Why do some PHP Developers ❤️ Static APIs?

Why do some PHP Developers ❤️ Static APIs?

There are two kinds of PHP developers. Those who absolutely love static methods because they are easy to work with and those who think they are spawned by satan to test our devotion to proper programming practises.

This article is not intended to explain why statics are ok, I instead hope to use my experience with a few PHP frameworks - and the power of hindsight - to explain why some developers ignore best practises and use a whole bunch of statics.

Who loves statics?

Most people who have ever used CodeIgniter.

That means most Kohana developers, a bunch of you Laravel types and people who have moved away from using CodeIgniter to write their own stuff.

Why you might ask?

CodeIgniter's PHP 4 design obviously came before static methods were added into PHP 5.0. CodeIgniter uses a "super-global" instance which allows equal access to all loaded classes, which are all basically assigned to the controller, so they can be used throughout the system.

This means they can be accessed from any model method using a __get() which will look for that requested property using get_instance()->{$var}. Before that (obviously __get() wasn't around in PHP 4) they used to foreach through CI_Controller properties, then assign them to $this in the model.

In a library you have to call get_instance yourself (because libraries do not force you to inherit any class, so there is no way to hack in a __get().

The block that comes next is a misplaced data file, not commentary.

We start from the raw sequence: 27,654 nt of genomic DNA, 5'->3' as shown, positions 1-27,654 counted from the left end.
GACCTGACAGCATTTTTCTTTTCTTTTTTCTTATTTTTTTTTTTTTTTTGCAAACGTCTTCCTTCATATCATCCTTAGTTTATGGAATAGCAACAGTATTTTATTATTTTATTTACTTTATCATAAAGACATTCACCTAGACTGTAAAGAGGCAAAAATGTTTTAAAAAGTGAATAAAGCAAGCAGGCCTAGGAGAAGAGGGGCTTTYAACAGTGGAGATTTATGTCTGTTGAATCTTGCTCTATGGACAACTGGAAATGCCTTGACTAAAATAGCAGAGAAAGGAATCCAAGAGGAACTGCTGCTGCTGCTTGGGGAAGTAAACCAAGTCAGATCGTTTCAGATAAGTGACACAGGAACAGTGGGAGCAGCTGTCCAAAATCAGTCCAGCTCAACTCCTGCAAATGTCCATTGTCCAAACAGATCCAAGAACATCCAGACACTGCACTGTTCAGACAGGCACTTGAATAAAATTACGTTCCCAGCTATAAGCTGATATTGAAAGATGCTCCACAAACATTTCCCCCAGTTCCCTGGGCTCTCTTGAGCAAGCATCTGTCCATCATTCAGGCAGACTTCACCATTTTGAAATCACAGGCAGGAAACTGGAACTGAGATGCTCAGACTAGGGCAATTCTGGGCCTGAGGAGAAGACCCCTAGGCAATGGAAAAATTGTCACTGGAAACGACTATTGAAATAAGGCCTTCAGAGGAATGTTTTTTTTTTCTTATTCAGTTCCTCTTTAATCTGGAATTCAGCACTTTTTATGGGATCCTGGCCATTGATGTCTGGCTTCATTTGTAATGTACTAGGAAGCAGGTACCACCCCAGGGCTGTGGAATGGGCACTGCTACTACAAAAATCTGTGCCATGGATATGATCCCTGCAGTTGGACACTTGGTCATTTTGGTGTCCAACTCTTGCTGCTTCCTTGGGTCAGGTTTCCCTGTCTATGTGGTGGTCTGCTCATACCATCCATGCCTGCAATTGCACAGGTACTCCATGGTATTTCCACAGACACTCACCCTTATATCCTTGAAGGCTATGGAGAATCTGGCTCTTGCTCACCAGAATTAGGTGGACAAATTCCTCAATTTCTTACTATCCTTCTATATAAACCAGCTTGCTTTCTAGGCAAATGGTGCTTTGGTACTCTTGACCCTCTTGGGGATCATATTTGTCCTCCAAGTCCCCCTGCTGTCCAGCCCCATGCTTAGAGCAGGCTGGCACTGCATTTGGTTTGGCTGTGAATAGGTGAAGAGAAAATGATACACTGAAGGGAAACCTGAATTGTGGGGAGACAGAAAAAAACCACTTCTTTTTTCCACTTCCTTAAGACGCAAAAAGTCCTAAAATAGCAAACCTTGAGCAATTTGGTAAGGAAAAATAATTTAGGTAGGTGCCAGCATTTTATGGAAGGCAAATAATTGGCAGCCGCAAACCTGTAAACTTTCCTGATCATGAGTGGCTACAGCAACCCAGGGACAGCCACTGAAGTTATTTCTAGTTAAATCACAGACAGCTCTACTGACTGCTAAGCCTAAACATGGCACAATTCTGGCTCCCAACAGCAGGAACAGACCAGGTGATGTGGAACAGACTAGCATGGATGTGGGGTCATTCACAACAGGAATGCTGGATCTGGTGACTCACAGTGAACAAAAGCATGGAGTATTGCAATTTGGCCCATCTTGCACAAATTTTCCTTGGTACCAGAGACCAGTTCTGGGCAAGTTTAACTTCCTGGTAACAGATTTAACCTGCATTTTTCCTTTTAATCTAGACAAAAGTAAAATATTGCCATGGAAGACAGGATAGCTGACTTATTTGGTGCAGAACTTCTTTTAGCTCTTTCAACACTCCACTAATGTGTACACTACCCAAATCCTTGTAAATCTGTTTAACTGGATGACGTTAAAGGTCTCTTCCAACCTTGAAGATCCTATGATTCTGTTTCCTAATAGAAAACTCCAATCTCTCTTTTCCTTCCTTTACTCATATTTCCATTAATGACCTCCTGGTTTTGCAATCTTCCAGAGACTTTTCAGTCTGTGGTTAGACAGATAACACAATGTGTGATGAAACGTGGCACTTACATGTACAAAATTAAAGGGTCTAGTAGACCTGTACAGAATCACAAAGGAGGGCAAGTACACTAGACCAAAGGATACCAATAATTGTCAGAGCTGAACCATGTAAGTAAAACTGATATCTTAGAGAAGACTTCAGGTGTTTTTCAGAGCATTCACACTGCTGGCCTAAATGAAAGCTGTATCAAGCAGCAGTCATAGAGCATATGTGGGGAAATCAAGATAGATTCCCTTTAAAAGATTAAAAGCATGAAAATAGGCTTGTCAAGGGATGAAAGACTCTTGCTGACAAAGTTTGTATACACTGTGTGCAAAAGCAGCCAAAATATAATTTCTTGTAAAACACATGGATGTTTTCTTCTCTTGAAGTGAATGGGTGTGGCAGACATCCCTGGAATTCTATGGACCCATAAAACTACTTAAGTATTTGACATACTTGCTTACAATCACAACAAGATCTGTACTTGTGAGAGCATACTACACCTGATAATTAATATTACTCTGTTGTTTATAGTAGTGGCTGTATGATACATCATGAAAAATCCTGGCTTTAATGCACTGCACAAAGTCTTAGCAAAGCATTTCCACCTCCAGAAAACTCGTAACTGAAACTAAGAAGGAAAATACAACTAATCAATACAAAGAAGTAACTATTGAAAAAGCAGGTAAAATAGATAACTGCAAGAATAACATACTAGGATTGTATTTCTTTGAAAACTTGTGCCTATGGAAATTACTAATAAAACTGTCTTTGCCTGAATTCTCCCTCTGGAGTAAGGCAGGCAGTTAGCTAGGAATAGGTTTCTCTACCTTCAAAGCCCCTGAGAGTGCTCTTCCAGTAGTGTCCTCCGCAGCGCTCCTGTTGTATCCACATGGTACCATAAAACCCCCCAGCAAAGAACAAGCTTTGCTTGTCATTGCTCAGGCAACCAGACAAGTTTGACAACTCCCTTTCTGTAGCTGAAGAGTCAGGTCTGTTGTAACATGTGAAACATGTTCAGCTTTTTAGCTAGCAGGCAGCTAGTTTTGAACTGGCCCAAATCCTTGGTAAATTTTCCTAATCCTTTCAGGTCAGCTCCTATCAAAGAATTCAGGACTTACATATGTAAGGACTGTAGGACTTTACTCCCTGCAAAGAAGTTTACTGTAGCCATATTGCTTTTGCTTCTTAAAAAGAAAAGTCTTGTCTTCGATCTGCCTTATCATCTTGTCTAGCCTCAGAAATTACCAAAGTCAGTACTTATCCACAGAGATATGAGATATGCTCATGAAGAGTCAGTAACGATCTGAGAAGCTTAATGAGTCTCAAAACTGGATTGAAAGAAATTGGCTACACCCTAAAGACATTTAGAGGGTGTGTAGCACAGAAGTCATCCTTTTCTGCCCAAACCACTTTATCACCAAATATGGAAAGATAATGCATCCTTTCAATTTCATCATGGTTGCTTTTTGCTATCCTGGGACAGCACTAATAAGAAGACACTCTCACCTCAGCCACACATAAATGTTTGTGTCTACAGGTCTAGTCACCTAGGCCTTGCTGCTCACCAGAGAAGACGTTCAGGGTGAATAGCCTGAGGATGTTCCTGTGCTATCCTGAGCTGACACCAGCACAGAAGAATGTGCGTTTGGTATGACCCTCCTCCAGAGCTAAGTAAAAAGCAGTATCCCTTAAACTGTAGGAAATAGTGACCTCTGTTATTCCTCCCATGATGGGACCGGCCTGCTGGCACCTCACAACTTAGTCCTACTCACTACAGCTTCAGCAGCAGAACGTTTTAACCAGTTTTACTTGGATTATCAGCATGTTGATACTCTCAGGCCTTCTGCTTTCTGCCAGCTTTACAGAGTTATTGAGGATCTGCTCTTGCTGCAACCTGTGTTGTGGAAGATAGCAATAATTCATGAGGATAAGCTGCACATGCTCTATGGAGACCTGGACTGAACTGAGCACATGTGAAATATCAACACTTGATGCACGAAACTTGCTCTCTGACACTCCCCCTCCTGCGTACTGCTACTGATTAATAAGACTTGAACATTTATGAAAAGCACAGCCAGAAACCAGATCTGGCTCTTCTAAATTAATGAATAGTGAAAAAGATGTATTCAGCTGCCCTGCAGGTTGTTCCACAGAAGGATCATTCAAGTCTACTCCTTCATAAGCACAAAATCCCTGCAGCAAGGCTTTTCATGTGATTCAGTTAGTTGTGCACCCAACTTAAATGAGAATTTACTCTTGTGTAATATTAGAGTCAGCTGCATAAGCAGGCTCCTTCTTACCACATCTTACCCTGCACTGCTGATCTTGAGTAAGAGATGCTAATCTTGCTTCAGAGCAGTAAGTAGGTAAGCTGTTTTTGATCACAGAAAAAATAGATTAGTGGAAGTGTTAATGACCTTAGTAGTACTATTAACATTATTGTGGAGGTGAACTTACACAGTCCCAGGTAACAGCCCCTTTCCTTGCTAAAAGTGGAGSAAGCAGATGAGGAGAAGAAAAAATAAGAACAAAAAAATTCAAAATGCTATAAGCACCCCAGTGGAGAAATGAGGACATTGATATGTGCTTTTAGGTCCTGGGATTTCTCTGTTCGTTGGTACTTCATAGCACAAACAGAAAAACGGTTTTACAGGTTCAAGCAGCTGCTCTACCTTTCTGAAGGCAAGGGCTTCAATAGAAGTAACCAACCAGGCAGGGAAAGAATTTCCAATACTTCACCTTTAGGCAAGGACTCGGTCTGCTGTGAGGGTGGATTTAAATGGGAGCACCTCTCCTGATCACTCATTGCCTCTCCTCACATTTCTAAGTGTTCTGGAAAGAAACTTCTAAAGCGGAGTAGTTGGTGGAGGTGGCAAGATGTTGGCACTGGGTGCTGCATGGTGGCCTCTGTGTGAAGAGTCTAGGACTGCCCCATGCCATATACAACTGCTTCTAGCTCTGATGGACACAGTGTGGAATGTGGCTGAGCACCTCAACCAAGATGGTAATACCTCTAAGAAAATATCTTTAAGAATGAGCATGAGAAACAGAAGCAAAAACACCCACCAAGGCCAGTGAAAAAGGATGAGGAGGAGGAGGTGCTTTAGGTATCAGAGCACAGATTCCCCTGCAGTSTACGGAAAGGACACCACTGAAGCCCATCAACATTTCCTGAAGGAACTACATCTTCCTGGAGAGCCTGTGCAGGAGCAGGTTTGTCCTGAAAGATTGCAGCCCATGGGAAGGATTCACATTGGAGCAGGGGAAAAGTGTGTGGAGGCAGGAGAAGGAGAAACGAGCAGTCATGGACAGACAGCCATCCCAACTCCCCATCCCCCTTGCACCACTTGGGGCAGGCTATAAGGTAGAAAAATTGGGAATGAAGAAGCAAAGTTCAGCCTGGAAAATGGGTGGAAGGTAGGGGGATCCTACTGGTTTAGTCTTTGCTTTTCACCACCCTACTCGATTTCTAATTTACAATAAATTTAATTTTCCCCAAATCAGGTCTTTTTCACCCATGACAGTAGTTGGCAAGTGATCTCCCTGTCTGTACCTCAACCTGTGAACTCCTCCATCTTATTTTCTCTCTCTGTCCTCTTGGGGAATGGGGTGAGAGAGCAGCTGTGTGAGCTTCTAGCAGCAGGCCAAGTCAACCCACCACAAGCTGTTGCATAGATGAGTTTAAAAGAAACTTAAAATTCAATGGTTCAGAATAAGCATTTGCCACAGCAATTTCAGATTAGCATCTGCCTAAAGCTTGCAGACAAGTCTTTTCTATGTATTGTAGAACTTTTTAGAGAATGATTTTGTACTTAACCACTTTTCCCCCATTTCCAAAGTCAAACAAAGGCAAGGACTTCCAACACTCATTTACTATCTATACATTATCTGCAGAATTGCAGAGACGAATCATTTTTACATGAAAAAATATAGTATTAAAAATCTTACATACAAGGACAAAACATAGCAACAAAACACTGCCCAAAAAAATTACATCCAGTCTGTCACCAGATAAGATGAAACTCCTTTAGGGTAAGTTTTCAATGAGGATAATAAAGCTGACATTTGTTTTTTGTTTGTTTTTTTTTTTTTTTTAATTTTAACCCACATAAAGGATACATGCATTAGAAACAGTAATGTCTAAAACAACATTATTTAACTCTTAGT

Yeah, this is some fairly crazy hackery to give you access to your code. Using statics can achieve the exact same functionality without the hackery.

Even the reasoning for the hackery didn't make much sense. "Oh good, I can access my session data in my model". AHHH! Why are you accessing your session data in your model? I will beat you with the bad-practise stick until you move it back out.

The "Solution"

The Kohana developers were the first to get serious hard-ons for statics, and thought they had fixed this by making changes like the following:

// becomes

This was like candy for many CI developers, who outright shunned CodeIgniter for it's PHP 4 global code and moved to Kohana to use its PHP 5 style global code. That's not much of an improvement overall, but at least it did not require multiple secret background hacks to make the logic work. Besides, less characters is always better, "right"?

Why is this bad?

Many PHP developers (especially those well versed in Symfony and Zend) will say "Dependency Injection, obviously!" but not many developers in the CodeIgniter community have any real experience with DI is as the framework makes it pretty difficult - so that's not an argument I can use to explain things to those guys.

Instead another argument, one which was very valid for FuelPHP - which while mostly using statics as an interface for instance logic still had issues with statics, especially when HMVC was involved.

This is all pseudo-code as I haven't used FuelPHP since about 1.1 and things have probably changed, but I know these general issues still exist.

class ControllerA extends Controller
	public function action_foo()
		echo Input::get('param');

Fairly standard stuff. This method will output the value of ?bar= in the method.

What happens when we make a HMVC request to this method?

class ControllerB extends Controller
	public function action_baz()
		echo Input::get('param');
		echo " & ";